How to prepare graduates for future employability that meets the expectations of employer needs.

Perry, Kelly, Archer, David and Leyland, Sandra (2021) How to prepare graduates for future employability that meets the expectations of employer needs. In: 3rd Annual Faculty of Education & Society Staff Research Conference: Professions Facing, 14 June 2021, University of Sunderland.

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Abstract

This work contributes to a greater understanding of how to prepare graduates for future employability that meets the expectations of employer needs.

At the University we offer as one of the many extracurricular activities the opportunity to take part in volunteering however, what we know is that not all students will actively engage in this behaviour. My work is to try and understand the factors that positively influence students to engage in volunteering opportunities that will enhance their future career prospects and employability skills whilst embedding this practice within teaching and learning across wider provision.

There is a well-established model that allows us to identify the different factors that underpin motivation, and which have the strongest impact known as the Theory of Planned Behaviour (TPB: Ajzen, 1991). According to the TPB, a person’s intention to engage in a specific behaviour is influenced by three things; a general feeling of favourableness or unfavourableness towards a behaviour or attitude, perception of social pressure from significant others or subjective norm and perceived behavioural control (PBC) which captures perception of how easy or difficult behavioural engagement is likely to be in the face of barriers and facilitators.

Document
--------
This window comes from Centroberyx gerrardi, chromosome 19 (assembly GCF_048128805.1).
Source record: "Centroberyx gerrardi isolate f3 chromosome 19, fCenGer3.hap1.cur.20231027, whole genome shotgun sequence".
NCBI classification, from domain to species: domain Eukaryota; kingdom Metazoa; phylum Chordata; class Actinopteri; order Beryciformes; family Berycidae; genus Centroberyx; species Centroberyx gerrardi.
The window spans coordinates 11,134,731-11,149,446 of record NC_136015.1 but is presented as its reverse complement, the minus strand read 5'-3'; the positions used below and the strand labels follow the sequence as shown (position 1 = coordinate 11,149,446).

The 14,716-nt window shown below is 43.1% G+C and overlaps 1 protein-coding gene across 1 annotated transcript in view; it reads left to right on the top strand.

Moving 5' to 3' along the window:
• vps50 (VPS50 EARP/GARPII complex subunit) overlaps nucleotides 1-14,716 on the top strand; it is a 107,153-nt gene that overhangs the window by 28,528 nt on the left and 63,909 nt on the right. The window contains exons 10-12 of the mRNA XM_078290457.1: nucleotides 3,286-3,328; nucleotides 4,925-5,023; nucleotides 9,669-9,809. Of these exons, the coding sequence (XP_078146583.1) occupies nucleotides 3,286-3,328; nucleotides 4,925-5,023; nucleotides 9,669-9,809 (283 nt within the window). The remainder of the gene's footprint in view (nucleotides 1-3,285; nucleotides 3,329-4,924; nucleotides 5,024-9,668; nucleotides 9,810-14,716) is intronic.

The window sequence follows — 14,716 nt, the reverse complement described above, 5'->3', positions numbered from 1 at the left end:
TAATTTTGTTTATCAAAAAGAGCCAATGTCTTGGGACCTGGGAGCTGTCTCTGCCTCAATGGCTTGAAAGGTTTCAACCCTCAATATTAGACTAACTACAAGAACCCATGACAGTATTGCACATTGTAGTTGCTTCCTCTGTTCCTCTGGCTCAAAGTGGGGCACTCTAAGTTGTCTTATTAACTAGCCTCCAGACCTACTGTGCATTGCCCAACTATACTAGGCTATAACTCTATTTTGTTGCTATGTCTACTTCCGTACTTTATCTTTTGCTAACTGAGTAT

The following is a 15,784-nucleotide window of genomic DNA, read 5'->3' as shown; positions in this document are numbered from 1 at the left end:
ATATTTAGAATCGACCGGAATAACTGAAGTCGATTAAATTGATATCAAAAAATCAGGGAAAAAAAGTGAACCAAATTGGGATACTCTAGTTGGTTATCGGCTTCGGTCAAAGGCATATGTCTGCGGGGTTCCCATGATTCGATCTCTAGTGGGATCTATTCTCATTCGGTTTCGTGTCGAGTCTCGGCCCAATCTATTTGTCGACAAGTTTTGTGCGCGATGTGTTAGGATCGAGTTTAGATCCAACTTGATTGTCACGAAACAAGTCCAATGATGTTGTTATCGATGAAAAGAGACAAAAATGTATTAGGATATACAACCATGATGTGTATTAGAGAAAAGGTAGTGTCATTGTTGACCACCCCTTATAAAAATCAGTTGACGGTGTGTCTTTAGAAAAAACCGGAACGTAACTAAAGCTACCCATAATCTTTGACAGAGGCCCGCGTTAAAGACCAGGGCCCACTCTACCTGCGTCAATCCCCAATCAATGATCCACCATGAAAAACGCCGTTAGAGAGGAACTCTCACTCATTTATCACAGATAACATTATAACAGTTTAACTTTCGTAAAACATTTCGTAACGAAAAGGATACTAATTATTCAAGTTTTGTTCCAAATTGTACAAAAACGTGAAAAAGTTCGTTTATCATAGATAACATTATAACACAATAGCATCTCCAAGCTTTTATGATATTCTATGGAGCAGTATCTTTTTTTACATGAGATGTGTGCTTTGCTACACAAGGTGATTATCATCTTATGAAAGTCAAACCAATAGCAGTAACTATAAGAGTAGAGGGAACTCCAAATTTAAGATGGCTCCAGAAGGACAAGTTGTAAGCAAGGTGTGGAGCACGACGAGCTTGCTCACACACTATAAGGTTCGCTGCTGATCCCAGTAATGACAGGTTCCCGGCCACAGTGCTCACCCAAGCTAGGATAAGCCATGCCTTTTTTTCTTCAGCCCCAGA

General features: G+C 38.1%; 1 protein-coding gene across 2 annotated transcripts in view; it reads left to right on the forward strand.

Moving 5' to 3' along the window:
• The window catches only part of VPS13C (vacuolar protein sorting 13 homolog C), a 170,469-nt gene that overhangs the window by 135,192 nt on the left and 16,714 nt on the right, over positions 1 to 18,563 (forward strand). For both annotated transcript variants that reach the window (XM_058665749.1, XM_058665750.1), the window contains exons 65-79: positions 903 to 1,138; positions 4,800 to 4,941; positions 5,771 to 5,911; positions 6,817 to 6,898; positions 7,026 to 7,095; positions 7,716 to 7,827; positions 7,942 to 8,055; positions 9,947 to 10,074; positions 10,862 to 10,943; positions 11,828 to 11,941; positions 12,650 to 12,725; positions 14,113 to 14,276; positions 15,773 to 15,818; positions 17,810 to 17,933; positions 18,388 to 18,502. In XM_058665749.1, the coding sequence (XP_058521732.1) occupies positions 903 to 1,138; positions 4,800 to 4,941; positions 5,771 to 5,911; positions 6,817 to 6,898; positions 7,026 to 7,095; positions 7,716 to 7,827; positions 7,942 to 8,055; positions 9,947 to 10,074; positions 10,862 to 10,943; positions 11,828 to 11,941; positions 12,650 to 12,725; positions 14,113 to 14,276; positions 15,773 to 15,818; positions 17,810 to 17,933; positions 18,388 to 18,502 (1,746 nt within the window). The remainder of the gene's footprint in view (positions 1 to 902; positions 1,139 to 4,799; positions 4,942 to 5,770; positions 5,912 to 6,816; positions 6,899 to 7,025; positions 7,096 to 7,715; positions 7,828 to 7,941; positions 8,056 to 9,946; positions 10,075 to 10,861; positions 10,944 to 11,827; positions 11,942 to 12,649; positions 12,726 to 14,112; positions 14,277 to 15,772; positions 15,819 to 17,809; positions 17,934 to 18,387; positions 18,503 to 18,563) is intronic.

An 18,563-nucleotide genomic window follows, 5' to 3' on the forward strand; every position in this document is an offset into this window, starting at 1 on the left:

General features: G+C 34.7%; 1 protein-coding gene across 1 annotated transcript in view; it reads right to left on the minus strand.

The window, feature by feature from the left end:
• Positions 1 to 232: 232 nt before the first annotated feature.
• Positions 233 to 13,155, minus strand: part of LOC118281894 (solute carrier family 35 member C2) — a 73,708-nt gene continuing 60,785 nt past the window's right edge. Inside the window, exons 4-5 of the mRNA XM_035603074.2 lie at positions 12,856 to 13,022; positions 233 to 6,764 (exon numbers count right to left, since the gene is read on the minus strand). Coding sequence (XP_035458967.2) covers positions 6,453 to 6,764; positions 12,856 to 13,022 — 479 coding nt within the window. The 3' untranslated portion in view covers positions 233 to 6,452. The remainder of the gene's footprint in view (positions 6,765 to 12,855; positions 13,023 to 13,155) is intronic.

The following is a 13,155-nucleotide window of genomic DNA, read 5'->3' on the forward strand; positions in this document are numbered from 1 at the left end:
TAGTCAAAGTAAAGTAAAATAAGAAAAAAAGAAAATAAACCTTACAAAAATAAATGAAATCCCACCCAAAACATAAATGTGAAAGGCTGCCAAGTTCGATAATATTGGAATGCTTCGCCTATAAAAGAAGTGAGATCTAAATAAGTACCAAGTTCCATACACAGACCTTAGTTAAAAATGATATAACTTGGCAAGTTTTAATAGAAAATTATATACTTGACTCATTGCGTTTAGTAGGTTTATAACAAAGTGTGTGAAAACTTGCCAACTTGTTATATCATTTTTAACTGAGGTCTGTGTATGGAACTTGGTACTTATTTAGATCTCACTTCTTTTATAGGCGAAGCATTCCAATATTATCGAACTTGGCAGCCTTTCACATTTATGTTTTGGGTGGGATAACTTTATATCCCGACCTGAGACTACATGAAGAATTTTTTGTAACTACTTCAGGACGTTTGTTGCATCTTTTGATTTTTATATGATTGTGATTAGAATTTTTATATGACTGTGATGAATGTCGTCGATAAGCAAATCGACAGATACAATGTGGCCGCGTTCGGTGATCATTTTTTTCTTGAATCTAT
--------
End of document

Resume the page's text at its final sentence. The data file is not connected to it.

The research has been undertaken in a series of studies the first study identifies the beliefs that underpin undergraduate students’ motivation to take part in employability enhancing volunteering opportunities. Followed by a second study that not only examines the validity of TPB in predicting this behaviour but further extends the TPB model with the inclusion of the additional variable personal norm in order to assess any additional variability explained. The final study will use the results of study one and two, to inform the development of an intervention study aimed at modifying the beliefs in order to motivate participation in employability enhancing volunteer opportunities.

The results of this work can be used by the careers academy and related teams to develop strategies that enhance motivation to engage in activities that increase employability prospects and overall enhance the quality of provision across educational programmes.

Ajzen, I. (1991) ‘The theory of planned behaviour’, Organizational Behaviour and Human Decision processes, 50, pp.179-211

Item Type: Conference or Workshop Item (Paper)
Subjects: Education > Primary Education
Education > Further Education
Education > Higher Education
Psychology > Psychology
Education > Secondary Education
Psychology > Social Psychology
Sciences > Sport Sciences
Education
Psychology
Sciences
Divisions: Faculty of Education and Society > School of Education
Depositing User: Kelly Perry
Date Deposited: 17 Jun 2021 14:05
Last Modified: 21 Jun 2021 12:51
URI: http://sure.sunderland.ac.uk/id/eprint/13610
ORCID for Sandra Leyland: ORCID iD orcid.org/0000-0002-3998-0670

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